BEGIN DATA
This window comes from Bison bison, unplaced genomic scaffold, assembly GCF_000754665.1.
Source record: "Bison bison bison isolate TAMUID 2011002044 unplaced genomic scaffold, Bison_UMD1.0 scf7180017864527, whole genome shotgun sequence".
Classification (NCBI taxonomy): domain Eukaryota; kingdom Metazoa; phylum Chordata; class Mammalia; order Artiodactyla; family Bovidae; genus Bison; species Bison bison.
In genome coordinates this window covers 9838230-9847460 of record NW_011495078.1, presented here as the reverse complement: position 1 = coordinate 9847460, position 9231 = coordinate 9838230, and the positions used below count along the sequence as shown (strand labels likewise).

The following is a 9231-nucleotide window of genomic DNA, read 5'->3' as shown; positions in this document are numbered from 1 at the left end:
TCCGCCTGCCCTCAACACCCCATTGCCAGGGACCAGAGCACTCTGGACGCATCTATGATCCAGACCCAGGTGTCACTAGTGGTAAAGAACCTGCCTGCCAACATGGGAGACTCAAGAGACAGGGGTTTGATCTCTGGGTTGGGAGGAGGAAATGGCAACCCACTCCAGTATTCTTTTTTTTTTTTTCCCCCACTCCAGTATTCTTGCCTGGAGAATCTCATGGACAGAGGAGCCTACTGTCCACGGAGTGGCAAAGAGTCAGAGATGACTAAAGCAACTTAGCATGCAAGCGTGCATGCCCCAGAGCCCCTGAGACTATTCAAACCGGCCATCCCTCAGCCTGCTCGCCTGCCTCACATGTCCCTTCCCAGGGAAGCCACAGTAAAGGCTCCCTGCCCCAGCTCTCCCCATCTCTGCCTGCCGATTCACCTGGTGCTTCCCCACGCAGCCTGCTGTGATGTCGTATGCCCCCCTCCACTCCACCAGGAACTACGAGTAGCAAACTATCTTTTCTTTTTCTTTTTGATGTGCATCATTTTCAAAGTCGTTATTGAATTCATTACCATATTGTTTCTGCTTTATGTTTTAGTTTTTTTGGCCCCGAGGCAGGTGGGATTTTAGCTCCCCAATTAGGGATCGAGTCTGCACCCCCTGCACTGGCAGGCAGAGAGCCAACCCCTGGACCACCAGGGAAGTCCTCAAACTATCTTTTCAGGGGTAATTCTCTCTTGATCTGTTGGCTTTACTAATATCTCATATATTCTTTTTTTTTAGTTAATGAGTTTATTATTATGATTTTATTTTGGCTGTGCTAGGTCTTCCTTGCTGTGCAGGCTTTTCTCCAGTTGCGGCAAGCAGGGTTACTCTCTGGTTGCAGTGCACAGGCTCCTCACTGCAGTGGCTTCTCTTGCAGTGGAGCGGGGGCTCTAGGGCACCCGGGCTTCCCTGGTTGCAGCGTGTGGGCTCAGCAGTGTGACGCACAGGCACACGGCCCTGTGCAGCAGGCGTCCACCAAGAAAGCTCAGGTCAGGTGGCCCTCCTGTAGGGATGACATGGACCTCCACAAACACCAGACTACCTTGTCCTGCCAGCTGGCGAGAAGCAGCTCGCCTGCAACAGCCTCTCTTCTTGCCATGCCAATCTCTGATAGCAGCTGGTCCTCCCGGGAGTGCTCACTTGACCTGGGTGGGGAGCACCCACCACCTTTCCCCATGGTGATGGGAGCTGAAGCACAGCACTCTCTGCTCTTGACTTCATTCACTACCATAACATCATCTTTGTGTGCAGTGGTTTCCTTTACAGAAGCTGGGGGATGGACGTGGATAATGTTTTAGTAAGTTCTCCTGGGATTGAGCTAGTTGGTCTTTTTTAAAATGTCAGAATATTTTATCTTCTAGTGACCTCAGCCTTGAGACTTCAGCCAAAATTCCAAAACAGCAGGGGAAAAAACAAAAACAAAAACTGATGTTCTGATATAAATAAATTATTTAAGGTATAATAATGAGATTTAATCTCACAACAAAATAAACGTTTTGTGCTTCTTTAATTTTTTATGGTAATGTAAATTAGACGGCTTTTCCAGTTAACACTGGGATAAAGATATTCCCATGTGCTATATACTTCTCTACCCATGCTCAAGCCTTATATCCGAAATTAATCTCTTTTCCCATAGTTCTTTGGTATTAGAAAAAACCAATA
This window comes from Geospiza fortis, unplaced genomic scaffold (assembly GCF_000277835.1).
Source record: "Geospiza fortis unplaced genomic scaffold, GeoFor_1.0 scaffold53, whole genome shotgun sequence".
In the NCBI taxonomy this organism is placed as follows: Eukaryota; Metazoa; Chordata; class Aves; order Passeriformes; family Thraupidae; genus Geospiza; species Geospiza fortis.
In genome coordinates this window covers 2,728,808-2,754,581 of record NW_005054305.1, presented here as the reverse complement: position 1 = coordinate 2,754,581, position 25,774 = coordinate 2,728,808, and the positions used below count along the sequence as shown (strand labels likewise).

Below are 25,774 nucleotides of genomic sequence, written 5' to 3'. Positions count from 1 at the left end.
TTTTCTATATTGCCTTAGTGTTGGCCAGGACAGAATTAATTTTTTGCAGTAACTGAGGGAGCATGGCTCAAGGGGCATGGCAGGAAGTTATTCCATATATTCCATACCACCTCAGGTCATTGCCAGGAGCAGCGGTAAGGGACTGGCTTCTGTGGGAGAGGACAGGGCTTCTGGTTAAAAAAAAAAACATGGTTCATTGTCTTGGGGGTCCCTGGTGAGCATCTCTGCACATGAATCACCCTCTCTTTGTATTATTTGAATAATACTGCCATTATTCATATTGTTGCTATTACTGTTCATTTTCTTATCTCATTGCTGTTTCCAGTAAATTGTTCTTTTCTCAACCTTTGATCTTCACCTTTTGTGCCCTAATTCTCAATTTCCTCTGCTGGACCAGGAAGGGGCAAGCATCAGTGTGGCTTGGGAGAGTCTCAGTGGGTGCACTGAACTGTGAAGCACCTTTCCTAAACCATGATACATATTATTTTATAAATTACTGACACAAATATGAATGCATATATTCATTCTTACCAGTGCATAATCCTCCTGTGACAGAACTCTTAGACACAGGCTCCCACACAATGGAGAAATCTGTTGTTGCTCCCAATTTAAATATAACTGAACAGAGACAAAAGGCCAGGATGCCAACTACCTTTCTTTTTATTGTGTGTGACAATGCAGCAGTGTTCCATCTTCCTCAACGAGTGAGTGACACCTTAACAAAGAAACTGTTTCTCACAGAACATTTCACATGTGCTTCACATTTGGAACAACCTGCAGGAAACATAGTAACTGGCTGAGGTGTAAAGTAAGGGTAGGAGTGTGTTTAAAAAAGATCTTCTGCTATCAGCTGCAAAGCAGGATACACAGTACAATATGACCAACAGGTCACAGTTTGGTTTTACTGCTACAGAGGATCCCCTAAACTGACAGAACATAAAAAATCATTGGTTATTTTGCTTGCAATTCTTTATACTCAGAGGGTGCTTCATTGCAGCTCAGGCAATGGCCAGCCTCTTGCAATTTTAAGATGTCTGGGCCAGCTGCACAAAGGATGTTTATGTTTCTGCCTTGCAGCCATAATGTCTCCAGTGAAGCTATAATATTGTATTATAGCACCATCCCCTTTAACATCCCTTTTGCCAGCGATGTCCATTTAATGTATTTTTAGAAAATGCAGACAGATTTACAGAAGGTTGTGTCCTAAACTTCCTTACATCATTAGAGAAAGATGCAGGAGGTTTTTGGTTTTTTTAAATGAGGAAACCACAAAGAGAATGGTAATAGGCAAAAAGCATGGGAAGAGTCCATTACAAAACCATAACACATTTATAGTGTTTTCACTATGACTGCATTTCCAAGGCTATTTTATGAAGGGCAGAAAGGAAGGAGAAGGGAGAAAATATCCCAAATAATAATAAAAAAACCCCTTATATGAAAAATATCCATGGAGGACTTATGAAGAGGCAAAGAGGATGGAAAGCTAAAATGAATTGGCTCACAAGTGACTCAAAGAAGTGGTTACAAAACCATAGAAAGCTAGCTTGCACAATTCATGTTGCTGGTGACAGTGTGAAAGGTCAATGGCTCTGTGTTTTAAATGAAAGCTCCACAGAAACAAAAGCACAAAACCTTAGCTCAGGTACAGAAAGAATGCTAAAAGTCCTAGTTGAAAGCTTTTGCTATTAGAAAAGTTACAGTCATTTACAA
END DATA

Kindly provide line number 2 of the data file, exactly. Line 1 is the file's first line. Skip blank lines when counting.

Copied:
Source record: "Bison bison bison isolate TAMUID 2011002044 unplaced genomic scaffold, Bison_UMD1.0 scf7180017864527, whole genome shotgun sequence".